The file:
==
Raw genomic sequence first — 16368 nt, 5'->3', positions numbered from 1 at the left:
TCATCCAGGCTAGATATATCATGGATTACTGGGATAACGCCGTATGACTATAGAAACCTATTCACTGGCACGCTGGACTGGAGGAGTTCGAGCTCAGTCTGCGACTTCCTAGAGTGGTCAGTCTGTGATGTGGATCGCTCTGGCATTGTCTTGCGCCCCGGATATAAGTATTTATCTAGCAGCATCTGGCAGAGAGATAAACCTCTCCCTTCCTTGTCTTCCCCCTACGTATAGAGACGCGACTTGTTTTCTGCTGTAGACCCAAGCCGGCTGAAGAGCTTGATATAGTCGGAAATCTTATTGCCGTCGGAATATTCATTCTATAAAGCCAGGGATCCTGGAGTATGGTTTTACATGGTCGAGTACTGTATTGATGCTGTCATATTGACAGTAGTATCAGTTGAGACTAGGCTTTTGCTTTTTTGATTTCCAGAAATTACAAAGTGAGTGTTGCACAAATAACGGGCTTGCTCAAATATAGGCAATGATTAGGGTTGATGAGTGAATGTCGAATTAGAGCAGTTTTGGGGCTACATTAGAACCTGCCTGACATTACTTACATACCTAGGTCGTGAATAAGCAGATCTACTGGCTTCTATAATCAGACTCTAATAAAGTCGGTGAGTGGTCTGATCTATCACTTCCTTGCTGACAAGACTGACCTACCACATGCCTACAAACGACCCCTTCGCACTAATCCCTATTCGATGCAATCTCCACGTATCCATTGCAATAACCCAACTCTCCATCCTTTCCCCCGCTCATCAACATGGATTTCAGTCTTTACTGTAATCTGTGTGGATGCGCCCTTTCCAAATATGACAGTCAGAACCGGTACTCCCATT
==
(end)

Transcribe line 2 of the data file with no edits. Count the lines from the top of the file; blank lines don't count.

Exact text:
TCATCCAGGCTAGATATATCATGGATTACTGGGATAACGCCGTATGACTATAGAAACCTATTCACTGGCACGCTGGACTGGAGGAGTTCGAGCTCAGTCTGCGACTTCCTAGAGTGGTCAGTCTGTGATGTGGATCGCTCTGGCATTGTCTTGCGCCCCGGATATAAGTATTTATCTAGCAGCATCTGGCAGAGAGATAAACCTCTCCCTTCCTTGTCTTCCCCCTACGTATAGAGACGCGACTTGTTTTCTGCTGTAGACCCAAGCCGGCTGAAGAGCTTGATATAGTCGGAAATCTTATTGCCGTCGGAATATTCATTCTATAAAGCCAGGGATCCTGGAGTATGGTTTTACATGGTCGAGTACTGTATTGATGCTGTCATATTGACAGTAGTATCAGTTGAGACTAGGCTTTTGCTTTTTTGATTTCCAGAAATTACAAAGTGAGTGTTGCACAAATAACGGGCTTGCTCAAATATAGGCAATGATTAGGGTTGATGAGTGAATGTCGAATTAGAGCAGTTTTGGGGCTACATTAGAACCTGCCTGACATTACTTACATACCTAGGTCGTGAATAAGCAGATCTACTGGCTTCTATAATCAGACTCTAATAAAGTCGGTGAGTGGTCTGATCTATCACTTCCTTGCTGACAAGACTGACCTACCACATGCCTACAAACGACCCCTTCGCACTAATCCCTATTCGATGCAATCTCCACGTATCCATTGCAATAACCCAACTCTCCATCCTTTCCCCCGCTCATCAACATGGATTTCAGTCTTTACTGTAATCTGTGTGGATGCGCCCTTTCCAAATATGACAGTCAGAACCGGTACTCCCATT